All the bickering about the brats’ stubborness and silly smarty-pants attitude, by which parents could become clear about the reason for such home-made difficulties – their own work raising a “decent person,” necessarily enforced by parental whims – is not considered by them as what it is objectively, but merely as a “problem,” because they see all their freedom and their happiness in persevering with the obtuseness of the young as their highest purpose in life: in return, “difficulties” – especially those of children – are gladly accepted, since they attest to the stupid parental logic that adversity and sacrifice only make the noble intention of raising children appear all the more glorious. The pathetic contentment of such abstraction artists, however, does not bring them or their victims any closer to the ideal little world they are trying to create away from the big evil one. They endure domestic quarrels and strife with their brats simply because they see their love for them as excluding them and their child-raising ideas from criticism, as well as their spawn – a kind of luxury that also has room in the tiniest shack. As a simple woman said: “My child is my life.”
Wherever this doting love strikes, no child ever grows up more sensibly. His stupidity and weakness are precisely the qualities that the circus around him relies on. They pat and pamper and cheer the little guy for already being able to say wee-wee maker to his cute thingamajig and don’t register without emotion when he can’t control it again. And even if he sometimes deposits something, because it is crap that has to be removed, the mother still sees him shining in the rosy light of Mephistopheles’ perverse paean: “seen from the rear view – Those rascals now are really appetizing!”
This attitude transcends sex differences in the parental personnel, but it takes physical form in the mother’s expression – as can easily be seen on her mindless, henlike face. Of course, this is not because these women would have fallen for the magic three Cs (child, cooking pot, church), which is then magically contrasted with the “independence” of professional activity, but has to do with the fact that, just as they are normally forced into occupational dependence, they are bound in addition to the family, in which they can look after their handful of needs, which for them also includes raising children; they voluntarily face this constraint as their “greatest task,” which distinguishes them from men.
Also not pure joy
Professional mothers like the gawking Karin Struck (“The Mother”) have made a lucrative business for themselves advertising this, although especially open-minded male assessors of the parenting scene have at all times successfully used this propaganda:“This means to guard and preserve this unconscious, still unclenched, but therefore original life.” (Rosenberg, The Myth of the 20th Century)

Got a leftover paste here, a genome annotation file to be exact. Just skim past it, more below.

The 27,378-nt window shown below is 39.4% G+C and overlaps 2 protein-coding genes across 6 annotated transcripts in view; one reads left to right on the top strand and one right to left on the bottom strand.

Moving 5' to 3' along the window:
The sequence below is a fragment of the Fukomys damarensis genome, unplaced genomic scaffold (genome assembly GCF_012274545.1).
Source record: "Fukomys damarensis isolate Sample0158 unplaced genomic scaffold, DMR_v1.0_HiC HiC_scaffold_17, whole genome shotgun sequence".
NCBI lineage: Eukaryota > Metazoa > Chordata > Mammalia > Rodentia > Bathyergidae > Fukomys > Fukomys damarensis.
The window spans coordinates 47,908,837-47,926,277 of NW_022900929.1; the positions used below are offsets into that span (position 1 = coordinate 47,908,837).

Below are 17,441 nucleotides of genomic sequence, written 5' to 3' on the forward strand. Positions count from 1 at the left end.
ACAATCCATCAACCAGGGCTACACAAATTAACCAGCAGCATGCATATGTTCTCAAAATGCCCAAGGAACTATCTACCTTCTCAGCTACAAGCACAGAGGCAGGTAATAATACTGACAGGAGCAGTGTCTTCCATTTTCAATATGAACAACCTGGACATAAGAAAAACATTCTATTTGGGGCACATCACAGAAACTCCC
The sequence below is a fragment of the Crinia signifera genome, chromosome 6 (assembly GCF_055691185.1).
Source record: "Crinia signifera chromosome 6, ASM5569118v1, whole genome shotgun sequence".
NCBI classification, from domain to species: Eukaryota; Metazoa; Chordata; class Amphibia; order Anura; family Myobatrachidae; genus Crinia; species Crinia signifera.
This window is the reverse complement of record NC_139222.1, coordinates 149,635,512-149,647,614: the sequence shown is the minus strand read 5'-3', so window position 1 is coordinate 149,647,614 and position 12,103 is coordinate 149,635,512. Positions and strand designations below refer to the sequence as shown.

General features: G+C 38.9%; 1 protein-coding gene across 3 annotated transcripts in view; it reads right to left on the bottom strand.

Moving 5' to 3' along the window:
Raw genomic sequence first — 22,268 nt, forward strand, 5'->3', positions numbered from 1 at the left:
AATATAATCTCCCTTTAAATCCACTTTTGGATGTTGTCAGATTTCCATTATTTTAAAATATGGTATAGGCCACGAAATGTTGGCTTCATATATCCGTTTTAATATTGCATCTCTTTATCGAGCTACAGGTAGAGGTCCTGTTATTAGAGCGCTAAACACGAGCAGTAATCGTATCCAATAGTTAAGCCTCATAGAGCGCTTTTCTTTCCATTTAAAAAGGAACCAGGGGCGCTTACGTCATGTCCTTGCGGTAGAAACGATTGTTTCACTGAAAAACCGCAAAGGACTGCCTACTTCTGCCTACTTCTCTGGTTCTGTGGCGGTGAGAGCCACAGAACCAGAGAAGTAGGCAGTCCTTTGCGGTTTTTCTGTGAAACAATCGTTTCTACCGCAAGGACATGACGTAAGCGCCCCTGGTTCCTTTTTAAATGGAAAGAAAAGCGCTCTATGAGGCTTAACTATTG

It thus also becomes clear that the ideological demand for the “abolition of gender-specific parenting roles,” which would like to see fathers sharing in the parental joys of motherhood all the way up to birth, does not arise from male envy of female privileges, but owes its existence to the free intellectual nonsense that theoretically every possible meaning should be drawn from raising children in order to increase its imaginary pleasure.
This luxury is indulged in by more and more parents, who obviously have more time than their neighbors who are busy with their work lives and allegedly not so fond of children – which is not true, yet regularly “proved” by pedagogically erudite parents with whatever theater they put on with their super babies: essentially, apart from the additional material costs for its care, they only distinguish “everything they do for the child” with more nonsense about its stupid babbling being a child-raising problem. They want to know that “skin contact” is better than a stroller, which is why they strap the sweet burden on their backs, argue about the necessary length of the breastfeeding period, which is not as long as it is for some Negro peoples due to a lack of milk (“how do they do it?”), run around with manuals and specialist journals which claim without challenge that it is very dangerous to give candy to children for doing “something good” because they will then “later in life often comfort themselves with other substances ingested through the mouth: cigarettes, alcohol, or even drugs” (Federal Ministry for Youth, Family and Health), etc. etc.
Where’s the class character in this?
All these silly assumptions change nothing in principle about the parental practice that in bourgeois families also spawns little creeps who have learned how to use the crazy affection of their parents to demand proper treatment of their “case” of growing up. Because they are so well trained in the elementary gimmicks of morally scamming the loved neighbor and know every trick in the book about the goals in bringing them up, they soon find a chance to act out like the parenting problem they have always been treated as when developing their little personalities. In developing this skill, children who get too much enjoyment out of their daily performance as budding adults may develop greater abilities to present themselves accordingly. This allows them to better express their childish nature – they are either well-behaved, not only knowing it might be useful, but also self-confident that it already is useful, or they are naughty, calculating the other way around for the same enhanced importance – but the advantage, also in relation to their peers, is not on their side, because their means, unlike those of their elders, are limited to being well-behaved and refusing to be and a peer can always punch them on the nose. The special character “formation” of little creeps from “good homes” can therefore be safely ignored – as can the special delusion of their producers, which some fans of egalitarian child raising won’t want to hear, but is already well-established in this country thanks to parental help.